The history of archaeology is populated by a varied cast of scholars. showmen, adventurers. and charlatans. This article examines the career of a little-known pioneer of American archaeology. Montroville Wilson Dickeson (1810-1882). Dickeson, a Philadelphia physician, conducted extensive excavations of archaeological sites in Louisiana and Mississippi in the 1840s (Figs. 1. 2), amassing a collection of thousands of artifacts. He also acquired. through purchase or trade, material from seventeen other states or territories. More importantly, he contributed to the two great questions debated in 19th-century archaeology: When did the first people arrive in the New World? and, Who had constructed the enormous prehistoric earthworks found along the Ohio and Mississippi rivers?
In 1899 the newly formed Free Museum of Science and Art (now the University of Pennsylvania Museum) acquired Dickeson’s extensive artifact collections, as well as his notes and a massive panoramic painting documenting highlights of his fieldwork. Today. artifacts from these collections remain important components of the American Section’s holdings. They have the potential to inform us about both the prehistory of the southeastern United States and the history of American archaeology. Dickeson research, however, has received little recent attention.
The Early Years of American Archaeology
Dickeson was not alone in his interest in North American archaeology. Thomas Jefferson is generally credited with being the first American archaeologist. In 1784, the sage of Monticello conducted excavations at a small prehistoric burial mound or barrow near Charlottesville. Virginia. Jefferson was interested in determining the age of the mound. In his words, That they were repositories of the dead. has been obvious to all; but on what particular occasion constructed, was a matter of doubt” ( Jefferson 1787; 160).
Other researchers shared Jefferson’s interest. The 19th century saw a growing fascination with America’s prehistoric past. As settlers crossed the Appalachians and headed for the fertile bottomlands of the Midwest. they encountered spectacular earthworks of varied forms. Few of these pioneers were willing to attribute these structures to Native Americans, past or present. The tribes they were familiar with, particularly in the Northeast, were not known to build earthen mounds. Moreover, many Native American peoples were in social disarray, reeling from years of warfare, and their populations were much reduced by disease and poverty. To some observers, they seemed hardly capable of constructing the massive mounds.
Thus there was rampant speculation regarding the identities of the so-called Mound Builders. Phoenicians, Israelites, Vikings Irish Monks, Toltecs from Mexico, and even the conquistador Hernando De Soto were all put forward as possibilities (Silverberg 1968; Williams 1991). Some scholars were, however, more circumspect in their interpretations. Historian Roger Kennedy notes that “…Jefferson, Gallatin, and Washington simply assumed that the people they found in the [Ohio] Valley had been preceded by other Indians who had known more effulgent circumstances. ‘a more populous people’ but not a different one” (1994:236). One other researcher who was willing to attribute these monumental earthworks to indigenous peoples was Montroville Wilson Dickeson.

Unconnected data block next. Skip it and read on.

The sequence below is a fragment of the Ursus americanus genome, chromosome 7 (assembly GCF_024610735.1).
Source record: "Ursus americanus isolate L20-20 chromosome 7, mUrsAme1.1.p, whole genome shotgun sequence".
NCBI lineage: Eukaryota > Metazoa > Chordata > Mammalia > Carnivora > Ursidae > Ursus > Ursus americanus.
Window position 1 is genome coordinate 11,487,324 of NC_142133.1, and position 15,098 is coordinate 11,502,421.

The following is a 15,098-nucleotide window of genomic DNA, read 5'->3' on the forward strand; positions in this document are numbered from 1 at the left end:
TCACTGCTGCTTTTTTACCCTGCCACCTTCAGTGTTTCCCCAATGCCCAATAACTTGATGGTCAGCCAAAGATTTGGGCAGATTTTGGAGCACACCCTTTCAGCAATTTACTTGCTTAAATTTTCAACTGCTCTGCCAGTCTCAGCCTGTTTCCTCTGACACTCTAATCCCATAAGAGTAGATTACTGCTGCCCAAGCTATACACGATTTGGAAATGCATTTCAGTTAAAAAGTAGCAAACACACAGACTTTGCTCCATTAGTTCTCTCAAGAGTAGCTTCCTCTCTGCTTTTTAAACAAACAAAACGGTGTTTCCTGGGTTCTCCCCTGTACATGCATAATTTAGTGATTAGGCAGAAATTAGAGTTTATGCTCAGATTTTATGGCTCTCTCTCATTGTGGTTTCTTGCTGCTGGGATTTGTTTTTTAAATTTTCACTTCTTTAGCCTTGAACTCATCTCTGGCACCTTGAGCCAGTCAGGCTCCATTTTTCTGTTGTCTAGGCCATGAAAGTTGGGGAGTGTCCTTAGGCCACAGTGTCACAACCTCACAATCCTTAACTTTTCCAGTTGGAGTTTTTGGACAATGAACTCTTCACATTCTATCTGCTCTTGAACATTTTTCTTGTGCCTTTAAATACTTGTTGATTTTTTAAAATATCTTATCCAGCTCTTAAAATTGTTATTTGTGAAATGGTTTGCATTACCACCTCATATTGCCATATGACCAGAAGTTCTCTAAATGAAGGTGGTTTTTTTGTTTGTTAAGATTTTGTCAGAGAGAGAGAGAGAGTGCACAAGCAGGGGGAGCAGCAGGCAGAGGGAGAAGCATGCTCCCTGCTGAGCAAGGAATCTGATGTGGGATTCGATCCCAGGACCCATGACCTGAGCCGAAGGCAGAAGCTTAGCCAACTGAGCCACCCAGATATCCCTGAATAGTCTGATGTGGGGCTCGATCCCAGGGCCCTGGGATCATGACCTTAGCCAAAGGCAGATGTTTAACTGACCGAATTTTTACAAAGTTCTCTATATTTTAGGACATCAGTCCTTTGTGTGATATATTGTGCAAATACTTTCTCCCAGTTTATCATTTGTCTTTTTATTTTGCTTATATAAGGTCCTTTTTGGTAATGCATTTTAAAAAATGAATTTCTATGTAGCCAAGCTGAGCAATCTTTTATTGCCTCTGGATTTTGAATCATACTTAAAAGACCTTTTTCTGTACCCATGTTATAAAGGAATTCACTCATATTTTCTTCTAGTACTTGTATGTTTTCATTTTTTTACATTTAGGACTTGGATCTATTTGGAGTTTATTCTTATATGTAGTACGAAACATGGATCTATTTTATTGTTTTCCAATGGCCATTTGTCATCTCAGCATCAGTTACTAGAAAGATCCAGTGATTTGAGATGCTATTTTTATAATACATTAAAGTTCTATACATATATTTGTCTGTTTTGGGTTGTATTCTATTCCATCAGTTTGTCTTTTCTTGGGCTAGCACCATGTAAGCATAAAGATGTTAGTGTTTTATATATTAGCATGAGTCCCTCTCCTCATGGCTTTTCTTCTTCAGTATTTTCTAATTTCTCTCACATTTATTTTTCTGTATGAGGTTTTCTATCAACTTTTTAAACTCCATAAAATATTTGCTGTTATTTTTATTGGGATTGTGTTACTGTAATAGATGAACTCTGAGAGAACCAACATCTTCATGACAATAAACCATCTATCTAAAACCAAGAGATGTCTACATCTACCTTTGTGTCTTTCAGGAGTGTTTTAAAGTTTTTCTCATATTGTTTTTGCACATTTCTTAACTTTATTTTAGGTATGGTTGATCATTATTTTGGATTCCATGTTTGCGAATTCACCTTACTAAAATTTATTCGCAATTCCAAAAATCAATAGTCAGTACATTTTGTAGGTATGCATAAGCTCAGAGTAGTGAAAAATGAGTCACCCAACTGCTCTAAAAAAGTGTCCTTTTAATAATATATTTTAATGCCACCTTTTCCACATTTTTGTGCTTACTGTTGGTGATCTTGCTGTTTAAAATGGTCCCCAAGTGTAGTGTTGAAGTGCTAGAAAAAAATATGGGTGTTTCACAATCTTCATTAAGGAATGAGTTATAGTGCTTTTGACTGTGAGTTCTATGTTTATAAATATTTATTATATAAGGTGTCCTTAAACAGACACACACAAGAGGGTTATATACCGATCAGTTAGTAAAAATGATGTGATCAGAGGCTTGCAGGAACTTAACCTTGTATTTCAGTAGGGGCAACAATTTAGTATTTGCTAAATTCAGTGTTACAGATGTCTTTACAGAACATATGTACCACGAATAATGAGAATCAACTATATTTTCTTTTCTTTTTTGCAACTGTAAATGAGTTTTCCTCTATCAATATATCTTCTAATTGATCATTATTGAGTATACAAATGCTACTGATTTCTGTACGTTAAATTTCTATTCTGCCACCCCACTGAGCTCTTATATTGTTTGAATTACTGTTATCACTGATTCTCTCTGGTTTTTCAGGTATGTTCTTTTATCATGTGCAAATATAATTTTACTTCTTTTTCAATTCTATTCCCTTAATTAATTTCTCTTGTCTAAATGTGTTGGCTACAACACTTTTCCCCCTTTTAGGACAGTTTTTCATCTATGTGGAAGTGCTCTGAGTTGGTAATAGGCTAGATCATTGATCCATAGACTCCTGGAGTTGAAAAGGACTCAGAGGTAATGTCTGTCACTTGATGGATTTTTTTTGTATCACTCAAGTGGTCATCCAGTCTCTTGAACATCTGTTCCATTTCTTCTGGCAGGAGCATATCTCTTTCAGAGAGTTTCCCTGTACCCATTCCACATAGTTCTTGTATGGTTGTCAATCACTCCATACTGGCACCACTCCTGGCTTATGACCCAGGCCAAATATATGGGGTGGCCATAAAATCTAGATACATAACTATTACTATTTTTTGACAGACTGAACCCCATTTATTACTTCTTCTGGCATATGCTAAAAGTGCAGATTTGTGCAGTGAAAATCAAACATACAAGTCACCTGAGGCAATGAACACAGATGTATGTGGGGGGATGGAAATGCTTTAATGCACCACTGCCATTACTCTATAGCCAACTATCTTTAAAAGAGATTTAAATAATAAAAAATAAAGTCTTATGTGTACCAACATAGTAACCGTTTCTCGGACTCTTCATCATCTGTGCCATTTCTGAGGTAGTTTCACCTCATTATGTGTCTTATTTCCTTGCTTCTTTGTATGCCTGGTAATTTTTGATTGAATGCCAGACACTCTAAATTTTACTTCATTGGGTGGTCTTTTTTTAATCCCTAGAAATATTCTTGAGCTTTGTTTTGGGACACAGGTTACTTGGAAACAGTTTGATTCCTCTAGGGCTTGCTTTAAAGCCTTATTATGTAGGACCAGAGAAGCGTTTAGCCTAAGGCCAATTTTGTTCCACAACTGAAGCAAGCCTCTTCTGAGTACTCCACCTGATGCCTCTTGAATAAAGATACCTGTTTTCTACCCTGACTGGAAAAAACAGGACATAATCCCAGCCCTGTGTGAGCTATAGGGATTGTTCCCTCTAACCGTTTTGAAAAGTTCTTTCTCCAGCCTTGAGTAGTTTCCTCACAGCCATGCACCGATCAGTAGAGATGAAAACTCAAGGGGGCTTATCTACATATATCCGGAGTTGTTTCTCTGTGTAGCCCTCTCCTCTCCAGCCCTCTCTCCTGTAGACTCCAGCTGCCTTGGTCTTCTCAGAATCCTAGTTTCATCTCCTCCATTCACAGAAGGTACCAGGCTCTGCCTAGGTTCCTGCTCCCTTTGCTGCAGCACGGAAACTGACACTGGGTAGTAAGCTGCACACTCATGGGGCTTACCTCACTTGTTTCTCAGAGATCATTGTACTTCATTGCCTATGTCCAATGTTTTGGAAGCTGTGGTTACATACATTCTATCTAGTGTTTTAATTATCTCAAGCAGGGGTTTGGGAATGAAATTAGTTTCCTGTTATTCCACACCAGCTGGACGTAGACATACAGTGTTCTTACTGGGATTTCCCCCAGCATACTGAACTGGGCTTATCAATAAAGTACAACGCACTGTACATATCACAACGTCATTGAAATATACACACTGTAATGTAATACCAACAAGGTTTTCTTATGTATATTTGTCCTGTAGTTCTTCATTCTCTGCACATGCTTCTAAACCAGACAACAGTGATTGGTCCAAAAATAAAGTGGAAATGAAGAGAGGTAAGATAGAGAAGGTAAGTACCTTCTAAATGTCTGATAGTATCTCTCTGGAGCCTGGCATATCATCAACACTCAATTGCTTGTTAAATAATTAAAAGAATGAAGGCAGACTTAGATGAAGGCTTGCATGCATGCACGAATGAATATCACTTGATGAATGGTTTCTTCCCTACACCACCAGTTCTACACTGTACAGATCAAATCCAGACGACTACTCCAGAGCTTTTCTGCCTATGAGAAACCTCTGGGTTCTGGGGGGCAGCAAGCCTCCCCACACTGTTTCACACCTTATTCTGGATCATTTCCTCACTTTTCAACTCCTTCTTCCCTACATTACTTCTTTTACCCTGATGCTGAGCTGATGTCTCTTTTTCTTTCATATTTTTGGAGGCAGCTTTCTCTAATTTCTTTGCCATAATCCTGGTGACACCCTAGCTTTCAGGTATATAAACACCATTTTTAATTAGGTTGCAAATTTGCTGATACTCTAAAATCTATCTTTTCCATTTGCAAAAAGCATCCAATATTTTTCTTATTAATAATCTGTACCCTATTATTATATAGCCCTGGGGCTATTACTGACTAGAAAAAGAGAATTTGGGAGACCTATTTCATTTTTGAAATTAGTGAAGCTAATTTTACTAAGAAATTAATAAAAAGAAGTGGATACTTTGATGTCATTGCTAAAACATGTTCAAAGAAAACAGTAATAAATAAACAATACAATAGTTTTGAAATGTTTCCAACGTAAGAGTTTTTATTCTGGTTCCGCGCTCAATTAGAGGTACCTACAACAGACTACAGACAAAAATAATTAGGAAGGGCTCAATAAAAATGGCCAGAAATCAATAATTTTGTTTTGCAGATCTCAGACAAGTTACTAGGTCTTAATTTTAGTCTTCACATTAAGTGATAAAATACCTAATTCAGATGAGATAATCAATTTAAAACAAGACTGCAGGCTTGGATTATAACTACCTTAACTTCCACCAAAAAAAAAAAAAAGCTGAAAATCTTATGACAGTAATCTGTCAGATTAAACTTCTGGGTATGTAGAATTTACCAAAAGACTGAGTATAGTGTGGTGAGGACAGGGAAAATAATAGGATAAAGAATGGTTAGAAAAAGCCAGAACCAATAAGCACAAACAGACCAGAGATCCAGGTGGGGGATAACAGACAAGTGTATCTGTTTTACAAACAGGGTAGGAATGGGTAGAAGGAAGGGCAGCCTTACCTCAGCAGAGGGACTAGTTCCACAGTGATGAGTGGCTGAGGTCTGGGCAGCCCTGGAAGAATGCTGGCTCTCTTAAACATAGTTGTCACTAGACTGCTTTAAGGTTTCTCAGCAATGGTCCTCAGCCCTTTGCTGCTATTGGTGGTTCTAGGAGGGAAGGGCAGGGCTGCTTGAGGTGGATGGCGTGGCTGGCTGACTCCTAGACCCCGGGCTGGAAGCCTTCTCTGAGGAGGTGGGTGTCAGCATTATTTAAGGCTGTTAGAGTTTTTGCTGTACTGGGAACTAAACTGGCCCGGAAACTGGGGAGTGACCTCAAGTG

Montroville Wilson Dickeson was born in Philadelphia, Pennsylvania, in 1810. He was raised in Gloucester County. New Jersey, where his family owned a farm in Woodbury (Veit 1997). Even as a youth he had a great interest in the natural sciences and was an inveterate collector, accumulating “rocks, insects, reptiles, and shells” (W. Dickeson 18g9:1). As a teenager he discovered several unique fossils in the Cretaceous marl beds of southern New Jersey. These finds brought him to the attention of the local scientific community. Philadelphia. at the time, was the intellectual center of the young United States. The scholarly institutions in the city included the American Philosophical Society, the Franklin Institute, the Historical Society of Pennsylvania. the Academy of Natural Sciences, the University of Pennsylvania. and Peale’s Museum—America’s first commercially successful museum.
Dickeson studied medicine with Dr. Joseph Parrish in Philadelphia. Parrish was both a distinguished physician and, according to contemporary accounts, an “extraordinarily popular” lecturer on chemistry (Simpson 1859). After completing his studies, Dickeson practiced at the Philadelphia Dispensary. Although he was apparently a successful physician, he decided, after only one or two years of practice, to pursue his other interest—archaeology. His brother William, the author of a posthumous biographical sketch, wrote “[Medicine] was not the only object of his life, the passion for research in the new field of American Archaeology took him to the valleys of the Ohio and the Mississippi where for seven years or from 1837 to 1844 he was a constant traveler” (1899:2-3). Montroville’s own notes indicate that he might better have been described as a constant excavator! Moreover, he was apparently in Mississippi as late as July 1847, for in that year he was excavating on one of John A. Quitman’s plantations, Springfield. There he “found a large Indian mound which contained immense quantities of skulls and bones of natives who he estimated had inhabited the area a thousand years earl ier….News of the archaeological find… soon appeared in several newspapers, one as far away as Houston, Texas” (May 1985:130).